Lanquín Caves (Grutas de Lanquín)
Explore the caverns’ beauty and history and watch as their most notable residents—thousands of bats—rush from their homes to explore the dark skies at night. On a tour, learn the importance of various chambers such as the Altar of the Pillory where Mayan priests perform sacred rites, and the Bridge of the Fall of the King, a bridge that was restored after collapsingxa0 under the weight of King Leopold of Belgium while visiting years back.
Many tours include a hike in the 27-acre (11-hectare) national park and a relaxing float down the Lanquin river.xa0 Since the region is quite remote, multi-day tours from Antigua make sense, as you’ll have the time to take in the highlights. Trek to the alpine town of Cobán to spot quetzal and rare orchids in El Biotopo del Quetzal forest, explore the caves, and then move on to the spectacular limestone pools of Semuc Champey.
Things to Know Before You Go
- Lanquín Caves is an ideal spot for nature lovers.
- Don’t use flash photography inside the caves, as the light affects the bats’ ability to see.
- Wear shoes with good treads since rocks are slippery.
- Railings assist on the most steep climbs, which can be tricky for those with mobility issues.
- The caves are not wheelchair-friendly.
- By the river, there is a bathing area with dressing rooms, restrooms, and a picnic area.
How to Get There
Lanquín Caves (Grutas de Lanquín) are located in Alta Verapaz in a remote region of Guatemala, about 18 miles (61 kilometers) east of Cobán. Expect about two hours on the road. The caves are about a 6-hour-drive northeast of Antigua. Most visitors come here as part of an organized tour, as buses are not frequent or convenient. From the parking lot, take the lighted trail inside the cavw.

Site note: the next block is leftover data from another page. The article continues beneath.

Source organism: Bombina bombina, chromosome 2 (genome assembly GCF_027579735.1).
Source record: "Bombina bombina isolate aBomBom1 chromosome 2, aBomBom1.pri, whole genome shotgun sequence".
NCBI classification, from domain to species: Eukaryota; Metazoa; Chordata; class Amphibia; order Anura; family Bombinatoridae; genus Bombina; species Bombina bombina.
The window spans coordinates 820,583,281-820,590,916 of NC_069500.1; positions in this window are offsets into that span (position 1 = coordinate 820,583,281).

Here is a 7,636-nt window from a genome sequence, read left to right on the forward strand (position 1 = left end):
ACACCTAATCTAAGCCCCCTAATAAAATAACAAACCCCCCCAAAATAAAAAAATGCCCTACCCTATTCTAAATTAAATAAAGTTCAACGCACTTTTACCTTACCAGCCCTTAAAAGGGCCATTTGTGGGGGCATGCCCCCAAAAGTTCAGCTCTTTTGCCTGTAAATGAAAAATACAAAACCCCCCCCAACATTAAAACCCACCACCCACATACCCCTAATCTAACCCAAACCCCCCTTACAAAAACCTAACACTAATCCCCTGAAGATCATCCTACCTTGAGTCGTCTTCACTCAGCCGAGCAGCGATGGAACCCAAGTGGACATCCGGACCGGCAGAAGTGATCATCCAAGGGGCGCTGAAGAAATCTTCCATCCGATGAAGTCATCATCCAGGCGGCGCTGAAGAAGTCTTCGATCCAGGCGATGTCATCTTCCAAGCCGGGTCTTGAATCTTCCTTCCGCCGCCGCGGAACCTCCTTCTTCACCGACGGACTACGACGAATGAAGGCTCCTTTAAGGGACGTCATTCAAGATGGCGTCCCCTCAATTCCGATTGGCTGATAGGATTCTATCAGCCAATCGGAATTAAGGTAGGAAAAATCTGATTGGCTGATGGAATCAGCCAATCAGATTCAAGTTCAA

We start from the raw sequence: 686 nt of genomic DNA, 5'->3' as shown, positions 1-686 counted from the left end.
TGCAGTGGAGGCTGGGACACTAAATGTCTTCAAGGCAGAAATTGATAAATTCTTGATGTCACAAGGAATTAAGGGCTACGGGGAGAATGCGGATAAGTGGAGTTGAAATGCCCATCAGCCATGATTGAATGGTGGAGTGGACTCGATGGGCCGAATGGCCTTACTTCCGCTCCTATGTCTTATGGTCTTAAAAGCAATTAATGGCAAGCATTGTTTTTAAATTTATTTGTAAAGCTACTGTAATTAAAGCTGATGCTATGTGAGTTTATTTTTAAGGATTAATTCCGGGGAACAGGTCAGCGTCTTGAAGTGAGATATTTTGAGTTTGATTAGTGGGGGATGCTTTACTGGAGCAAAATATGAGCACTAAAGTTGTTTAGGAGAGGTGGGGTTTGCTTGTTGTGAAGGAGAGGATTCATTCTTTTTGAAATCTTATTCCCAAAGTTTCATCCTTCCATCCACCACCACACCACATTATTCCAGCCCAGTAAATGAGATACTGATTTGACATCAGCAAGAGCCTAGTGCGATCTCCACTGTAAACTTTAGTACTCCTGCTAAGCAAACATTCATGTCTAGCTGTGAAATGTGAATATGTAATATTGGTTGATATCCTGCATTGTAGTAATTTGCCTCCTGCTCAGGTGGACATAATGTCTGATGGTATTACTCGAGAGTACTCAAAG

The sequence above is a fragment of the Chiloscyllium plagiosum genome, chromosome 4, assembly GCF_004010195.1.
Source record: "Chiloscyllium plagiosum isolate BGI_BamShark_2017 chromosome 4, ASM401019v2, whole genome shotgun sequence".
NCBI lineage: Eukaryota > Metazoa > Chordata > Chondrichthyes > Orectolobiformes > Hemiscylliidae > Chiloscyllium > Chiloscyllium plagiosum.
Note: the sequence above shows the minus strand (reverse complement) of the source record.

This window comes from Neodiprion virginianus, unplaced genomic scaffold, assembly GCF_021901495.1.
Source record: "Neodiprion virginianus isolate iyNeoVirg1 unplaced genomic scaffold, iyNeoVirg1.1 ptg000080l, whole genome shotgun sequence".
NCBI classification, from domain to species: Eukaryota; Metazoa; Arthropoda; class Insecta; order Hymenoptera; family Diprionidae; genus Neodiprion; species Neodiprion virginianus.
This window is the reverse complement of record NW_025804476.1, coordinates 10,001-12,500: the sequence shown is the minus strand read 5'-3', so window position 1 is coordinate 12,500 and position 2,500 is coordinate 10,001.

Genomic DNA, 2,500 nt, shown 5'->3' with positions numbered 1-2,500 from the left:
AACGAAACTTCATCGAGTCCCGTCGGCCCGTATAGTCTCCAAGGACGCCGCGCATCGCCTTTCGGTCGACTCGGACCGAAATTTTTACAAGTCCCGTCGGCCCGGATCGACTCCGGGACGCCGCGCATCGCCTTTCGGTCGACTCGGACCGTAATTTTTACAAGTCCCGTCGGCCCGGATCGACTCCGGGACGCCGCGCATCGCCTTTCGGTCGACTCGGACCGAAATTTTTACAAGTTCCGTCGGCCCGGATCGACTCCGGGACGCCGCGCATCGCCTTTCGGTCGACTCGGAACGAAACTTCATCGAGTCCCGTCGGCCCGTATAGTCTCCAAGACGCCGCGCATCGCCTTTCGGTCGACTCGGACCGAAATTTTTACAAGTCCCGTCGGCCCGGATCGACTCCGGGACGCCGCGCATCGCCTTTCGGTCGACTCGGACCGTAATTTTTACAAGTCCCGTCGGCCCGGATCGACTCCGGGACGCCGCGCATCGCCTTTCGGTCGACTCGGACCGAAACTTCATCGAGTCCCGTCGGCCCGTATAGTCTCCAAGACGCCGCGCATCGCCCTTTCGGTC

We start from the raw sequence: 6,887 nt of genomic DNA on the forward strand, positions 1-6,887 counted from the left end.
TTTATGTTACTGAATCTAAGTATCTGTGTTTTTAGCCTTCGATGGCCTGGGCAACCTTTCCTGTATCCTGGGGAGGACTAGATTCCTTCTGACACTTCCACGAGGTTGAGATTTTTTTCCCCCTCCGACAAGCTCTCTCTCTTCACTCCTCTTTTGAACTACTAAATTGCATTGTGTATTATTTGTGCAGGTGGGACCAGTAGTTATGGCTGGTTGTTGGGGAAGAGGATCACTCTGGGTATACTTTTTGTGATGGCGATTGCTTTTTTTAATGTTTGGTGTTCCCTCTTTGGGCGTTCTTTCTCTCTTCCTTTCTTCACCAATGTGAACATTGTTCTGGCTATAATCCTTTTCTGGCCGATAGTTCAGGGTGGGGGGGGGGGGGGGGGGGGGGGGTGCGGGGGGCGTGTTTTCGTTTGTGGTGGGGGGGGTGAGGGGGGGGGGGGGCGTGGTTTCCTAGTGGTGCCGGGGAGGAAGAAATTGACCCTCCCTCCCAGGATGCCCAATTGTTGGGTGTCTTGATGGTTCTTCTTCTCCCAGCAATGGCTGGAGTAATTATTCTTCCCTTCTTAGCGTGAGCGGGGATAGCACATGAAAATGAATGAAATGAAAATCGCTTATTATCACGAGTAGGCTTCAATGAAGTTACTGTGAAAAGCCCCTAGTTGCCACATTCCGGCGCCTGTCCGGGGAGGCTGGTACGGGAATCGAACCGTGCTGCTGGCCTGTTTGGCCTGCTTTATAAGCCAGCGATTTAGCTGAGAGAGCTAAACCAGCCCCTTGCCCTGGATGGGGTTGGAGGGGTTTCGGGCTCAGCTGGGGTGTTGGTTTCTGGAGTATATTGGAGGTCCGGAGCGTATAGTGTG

When to Get There
The caves are open daily, from the morning until the evening. Most visitors make their way to the caves in the morning or at dusk to see the bats fly from their hiding places deep inside the caves. Peak season in this area runs from November to April, which coincides with the dry season.
From the caves, venture about 7.6 miles (12 kilometers) to another natural wonder, the astonishingly beautiful Semuc Champey. Within the forest, tiered turquoise pools are connected by natural limestone bridges. Bring your swimsuit to swim and soak in the warm, clean water. Depending on climatic variations throughout the year, their colors may vary. In between swims, find the path that leads to Río Cahabón, the river that feeds the pools.
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- Semuc Champey
- Biotopo del Quetzal
- Mixco Viejo
- Relief Map (Mapa en Relieve)
- Plaza de la Constitución (Parque Central)
- Iglesia de Santo Domingo
- Metropolitan Cathedral (Catedral Metropolitana)
- Popol Vuh Museum (Museo Popol Vuh)
- National Palace
- La Aurora Zoo (Zoólogico la Aurora)
- National Museum of Archaeology and Ethnology (MUNAE)
- IRTRA Mundo Petapa
- Cerro de la Cruz (Hill of the Cross)
- Casa Santo Domingo (Monasterio de Santo Domingo)